Editor's note: This piece was authored by Josh Peterson, an intern at the Heritage Foundation Center for Media and Public Policy.
“To anyone who tells you that America's best days are way behind her; that we no longer lead the world, please give them one name: Steve Jobs,” said Mike Gonzalez, vice president of communications at The Heritage Foundation.
In this time of economic crisis, Jobs’ legacy is not simply one example of technological innovation and success; his pursuit of the American dream defined a generation the way only an American is capable of doing. While the world embraced him as their own, his vision and accomplishments were nurtured by principles distinctly red, white and blue.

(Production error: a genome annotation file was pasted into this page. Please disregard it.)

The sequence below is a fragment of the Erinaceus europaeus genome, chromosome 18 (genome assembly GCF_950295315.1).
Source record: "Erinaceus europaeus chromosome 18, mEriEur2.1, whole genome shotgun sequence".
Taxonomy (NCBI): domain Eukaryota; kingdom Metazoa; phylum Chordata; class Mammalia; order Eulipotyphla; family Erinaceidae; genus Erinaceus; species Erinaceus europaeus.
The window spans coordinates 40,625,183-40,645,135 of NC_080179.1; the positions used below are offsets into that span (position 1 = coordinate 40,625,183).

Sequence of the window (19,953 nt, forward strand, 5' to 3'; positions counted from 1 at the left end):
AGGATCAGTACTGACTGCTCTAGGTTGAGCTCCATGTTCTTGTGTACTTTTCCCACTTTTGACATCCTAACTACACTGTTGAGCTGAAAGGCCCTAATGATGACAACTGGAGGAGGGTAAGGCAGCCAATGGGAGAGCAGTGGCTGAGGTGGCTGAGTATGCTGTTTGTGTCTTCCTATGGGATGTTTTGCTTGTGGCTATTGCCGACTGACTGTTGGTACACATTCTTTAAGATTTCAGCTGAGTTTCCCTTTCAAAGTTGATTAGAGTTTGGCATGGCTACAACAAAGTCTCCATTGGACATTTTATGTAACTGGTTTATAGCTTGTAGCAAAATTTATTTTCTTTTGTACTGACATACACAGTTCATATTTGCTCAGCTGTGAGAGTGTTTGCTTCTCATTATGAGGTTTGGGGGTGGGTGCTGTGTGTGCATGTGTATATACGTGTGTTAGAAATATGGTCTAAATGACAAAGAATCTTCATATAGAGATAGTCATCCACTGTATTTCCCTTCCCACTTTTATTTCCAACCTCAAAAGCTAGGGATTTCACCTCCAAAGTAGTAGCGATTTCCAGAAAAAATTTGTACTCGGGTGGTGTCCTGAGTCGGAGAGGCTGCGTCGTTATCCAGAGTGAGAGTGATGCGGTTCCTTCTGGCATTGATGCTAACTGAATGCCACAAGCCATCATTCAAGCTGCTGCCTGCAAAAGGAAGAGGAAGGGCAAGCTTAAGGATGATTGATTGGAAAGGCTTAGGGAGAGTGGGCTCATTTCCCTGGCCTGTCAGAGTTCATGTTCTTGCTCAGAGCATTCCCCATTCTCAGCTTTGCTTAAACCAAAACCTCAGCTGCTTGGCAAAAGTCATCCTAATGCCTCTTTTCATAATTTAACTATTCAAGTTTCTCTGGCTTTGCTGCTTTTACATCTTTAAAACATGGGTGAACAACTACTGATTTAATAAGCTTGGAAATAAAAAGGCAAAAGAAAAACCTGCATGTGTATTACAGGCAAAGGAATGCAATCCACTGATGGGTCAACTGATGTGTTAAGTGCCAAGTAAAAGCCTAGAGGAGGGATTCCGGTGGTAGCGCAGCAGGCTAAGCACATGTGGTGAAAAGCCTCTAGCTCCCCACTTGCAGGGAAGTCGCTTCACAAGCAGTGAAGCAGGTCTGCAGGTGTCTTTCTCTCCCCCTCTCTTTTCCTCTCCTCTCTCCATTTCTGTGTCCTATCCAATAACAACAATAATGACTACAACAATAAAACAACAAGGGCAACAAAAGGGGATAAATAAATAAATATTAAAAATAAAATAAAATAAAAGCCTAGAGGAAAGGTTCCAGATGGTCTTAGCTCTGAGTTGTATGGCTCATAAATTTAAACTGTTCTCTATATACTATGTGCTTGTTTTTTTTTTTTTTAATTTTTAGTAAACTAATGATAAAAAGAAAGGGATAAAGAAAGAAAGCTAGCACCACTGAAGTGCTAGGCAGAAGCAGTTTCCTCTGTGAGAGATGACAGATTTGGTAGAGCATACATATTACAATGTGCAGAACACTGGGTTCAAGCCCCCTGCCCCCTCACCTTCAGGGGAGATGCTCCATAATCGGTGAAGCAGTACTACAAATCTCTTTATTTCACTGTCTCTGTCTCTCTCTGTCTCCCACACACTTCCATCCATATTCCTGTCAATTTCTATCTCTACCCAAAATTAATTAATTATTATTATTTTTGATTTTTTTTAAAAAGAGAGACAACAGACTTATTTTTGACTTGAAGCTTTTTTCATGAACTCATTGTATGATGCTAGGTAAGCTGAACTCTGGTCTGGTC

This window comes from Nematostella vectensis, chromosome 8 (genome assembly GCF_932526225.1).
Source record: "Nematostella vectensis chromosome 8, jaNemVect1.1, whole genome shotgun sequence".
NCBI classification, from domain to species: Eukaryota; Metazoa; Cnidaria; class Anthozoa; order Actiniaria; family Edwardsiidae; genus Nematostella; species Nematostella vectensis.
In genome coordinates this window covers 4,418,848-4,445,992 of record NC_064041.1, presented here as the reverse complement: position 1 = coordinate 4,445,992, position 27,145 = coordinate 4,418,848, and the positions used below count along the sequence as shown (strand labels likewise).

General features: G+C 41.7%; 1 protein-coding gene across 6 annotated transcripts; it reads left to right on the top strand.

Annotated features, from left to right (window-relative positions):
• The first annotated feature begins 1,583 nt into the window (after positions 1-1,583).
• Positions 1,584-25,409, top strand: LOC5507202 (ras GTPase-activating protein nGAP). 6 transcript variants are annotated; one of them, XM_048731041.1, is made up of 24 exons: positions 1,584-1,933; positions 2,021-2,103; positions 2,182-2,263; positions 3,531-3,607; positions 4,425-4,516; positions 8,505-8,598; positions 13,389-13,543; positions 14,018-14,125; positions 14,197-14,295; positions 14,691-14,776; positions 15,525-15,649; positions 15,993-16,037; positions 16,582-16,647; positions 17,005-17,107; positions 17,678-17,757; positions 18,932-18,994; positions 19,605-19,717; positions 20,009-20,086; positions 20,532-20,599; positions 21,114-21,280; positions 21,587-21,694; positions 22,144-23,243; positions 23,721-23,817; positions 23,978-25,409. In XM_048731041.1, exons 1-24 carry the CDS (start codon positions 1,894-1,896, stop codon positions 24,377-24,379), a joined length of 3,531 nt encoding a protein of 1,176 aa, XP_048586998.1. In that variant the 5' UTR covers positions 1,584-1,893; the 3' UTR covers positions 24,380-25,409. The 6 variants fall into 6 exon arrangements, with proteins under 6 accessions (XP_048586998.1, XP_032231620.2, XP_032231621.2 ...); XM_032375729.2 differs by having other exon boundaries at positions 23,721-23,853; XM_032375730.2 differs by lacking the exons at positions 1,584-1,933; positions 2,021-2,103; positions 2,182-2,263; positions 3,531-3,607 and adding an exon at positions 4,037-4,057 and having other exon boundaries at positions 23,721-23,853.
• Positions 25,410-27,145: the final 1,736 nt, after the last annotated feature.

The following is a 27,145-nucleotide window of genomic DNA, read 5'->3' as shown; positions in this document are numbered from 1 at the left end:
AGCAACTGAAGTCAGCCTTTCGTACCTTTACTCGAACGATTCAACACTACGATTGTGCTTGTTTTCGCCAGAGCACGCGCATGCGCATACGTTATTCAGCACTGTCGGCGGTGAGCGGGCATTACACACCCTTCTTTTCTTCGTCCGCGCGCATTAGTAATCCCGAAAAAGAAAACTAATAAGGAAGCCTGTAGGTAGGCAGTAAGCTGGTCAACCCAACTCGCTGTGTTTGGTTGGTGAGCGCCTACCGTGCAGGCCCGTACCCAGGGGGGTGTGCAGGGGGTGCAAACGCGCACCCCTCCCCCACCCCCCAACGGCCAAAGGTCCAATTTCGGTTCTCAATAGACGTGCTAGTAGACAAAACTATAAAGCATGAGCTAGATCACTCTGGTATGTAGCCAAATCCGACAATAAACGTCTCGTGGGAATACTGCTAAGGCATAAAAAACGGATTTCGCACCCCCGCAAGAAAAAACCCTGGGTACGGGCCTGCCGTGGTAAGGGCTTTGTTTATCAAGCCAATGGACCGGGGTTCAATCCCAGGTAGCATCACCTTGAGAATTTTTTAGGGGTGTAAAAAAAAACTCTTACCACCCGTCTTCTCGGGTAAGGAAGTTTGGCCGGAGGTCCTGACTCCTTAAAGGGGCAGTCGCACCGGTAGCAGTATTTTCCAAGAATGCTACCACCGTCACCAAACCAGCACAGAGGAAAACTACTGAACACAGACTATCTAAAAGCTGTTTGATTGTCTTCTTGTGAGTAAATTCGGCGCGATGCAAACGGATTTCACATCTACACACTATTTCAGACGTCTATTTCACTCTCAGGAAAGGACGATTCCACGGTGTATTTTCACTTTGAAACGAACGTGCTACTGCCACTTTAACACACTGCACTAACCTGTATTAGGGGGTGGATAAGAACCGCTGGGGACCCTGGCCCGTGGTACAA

Jobs’ biological mother chose life over a 1955 back-alley abortion. She, an unmarried graduate student, recognized his unalienable right to life and gave him up for adoption to parents who promised to send him to college. During his now legendary tenure as a college dropout in the 1970s, he received his “one good meal a week” at the local Hare Krishna temple – a religious establishment allowed to operate freely thanks to the religious liberties fundamental to this country. His personal ideals were expressed during a June 2005 commencement address to Stanford University, delivered one year after he was diagnosed with cancer that would later claim his life: stay hungry, stay foolish and don’t settle. The American spirit of individualism and the pursuit of happiness characterized the products he made and the way he made them: they were meant to be personal, bringing the world and the power to engage with it to a person’s finger tips.
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